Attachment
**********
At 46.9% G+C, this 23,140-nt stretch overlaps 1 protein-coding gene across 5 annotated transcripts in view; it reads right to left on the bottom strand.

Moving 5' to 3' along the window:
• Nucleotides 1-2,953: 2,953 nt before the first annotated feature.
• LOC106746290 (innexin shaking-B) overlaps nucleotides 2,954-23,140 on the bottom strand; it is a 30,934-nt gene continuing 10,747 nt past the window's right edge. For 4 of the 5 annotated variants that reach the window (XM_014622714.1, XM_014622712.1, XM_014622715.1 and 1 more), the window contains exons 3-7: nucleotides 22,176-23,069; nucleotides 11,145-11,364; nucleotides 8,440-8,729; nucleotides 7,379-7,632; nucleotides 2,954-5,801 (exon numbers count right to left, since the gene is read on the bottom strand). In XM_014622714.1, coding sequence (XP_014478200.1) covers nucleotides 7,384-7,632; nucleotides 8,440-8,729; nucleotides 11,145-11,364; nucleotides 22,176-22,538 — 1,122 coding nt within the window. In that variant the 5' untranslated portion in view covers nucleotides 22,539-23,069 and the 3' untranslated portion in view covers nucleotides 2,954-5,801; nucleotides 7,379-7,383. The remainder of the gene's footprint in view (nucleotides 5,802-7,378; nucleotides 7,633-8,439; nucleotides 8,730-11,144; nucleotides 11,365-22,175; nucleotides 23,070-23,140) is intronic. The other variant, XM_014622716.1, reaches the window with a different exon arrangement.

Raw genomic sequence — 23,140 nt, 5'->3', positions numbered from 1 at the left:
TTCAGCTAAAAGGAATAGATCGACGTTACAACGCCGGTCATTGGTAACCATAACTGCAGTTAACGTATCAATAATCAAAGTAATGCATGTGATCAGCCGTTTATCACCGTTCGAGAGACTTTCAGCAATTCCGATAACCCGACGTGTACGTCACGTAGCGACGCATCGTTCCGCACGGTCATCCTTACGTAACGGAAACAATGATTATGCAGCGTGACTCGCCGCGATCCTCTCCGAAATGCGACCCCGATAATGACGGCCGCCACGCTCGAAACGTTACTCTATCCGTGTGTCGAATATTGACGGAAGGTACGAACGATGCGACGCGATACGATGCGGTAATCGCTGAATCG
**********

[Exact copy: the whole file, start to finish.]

At 46.9% G+C, this 23,140-nt stretch overlaps 1 protein-coding gene across 5 annotated transcripts in view; it reads right to left on the bottom strand.

Moving 5' to 3' along the window:
• Nucleotides 1-2,953: 2,953 nt before the first annotated feature.
• LOC106746290 (innexin shaking-B) overlaps nucleotides 2,954-23,140 on the bottom strand; it is a 30,934-nt gene continuing 10,747 nt past the window's right edge. For 4 of the 5 annotated variants that reach the window (XM_014622714.1, XM_014622712.1, XM_014622715.1 and 1 more), the window contains exons 3-7: nucleotides 22,176-23,069; nucleotides 11,145-11,364; nucleotides 8,440-8,729; nucleotides 7,379-7,632; nucleotides 2,954-5,801 (exon numbers count right to left, since the gene is read on the bottom strand). In XM_014622714.1, coding sequence (XP_014478200.1) covers nucleotides 7,384-7,632; nucleotides 8,440-8,729; nucleotides 11,145-11,364; nucleotides 22,176-22,538 — 1,122 coding nt within the window. In that variant the 5' untranslated portion in view covers nucleotides 22,539-23,069 and the 3' untranslated portion in view covers nucleotides 2,954-5,801; nucleotides 7,379-7,383. The remainder of the gene's footprint in view (nucleotides 5,802-7,378; nucleotides 7,633-8,439; nucleotides 8,730-11,144; nucleotides 11,365-22,175; nucleotides 23,070-23,140) is intronic. The other variant, XM_014622716.1, reaches the window with a different exon arrangement.

Raw genomic sequence — 23,140 nt, 5'->3', positions numbered from 1 at the left:
TTCAGCTAAAAGGAATAGATCGACGTTACAACGCCGGTCATTGGTAACCATAACTGCAGTTAACGTATCAATAATCAAAGTAATGCATGTGATCAGCCGTTTATCACCGTTCGAGAGACTTTCAGCAATTCCGATAACCCGACGTGTACGTCACGTAGCGACGCATCGTTCCGCACGGTCATCCTTACGTAACGGAAACAATGATTATGCAGCGTGACTCGCCGCGATCCTCTCCGAAATGCGACCCCGATAATGACGGCCGCCACGCTCGAAACGTTACTCTATCCGTGTGTCGAATATTGACGGAAGGTACGAACGATGCGACGCGATACGATGCGGTAATCGCTGAATCG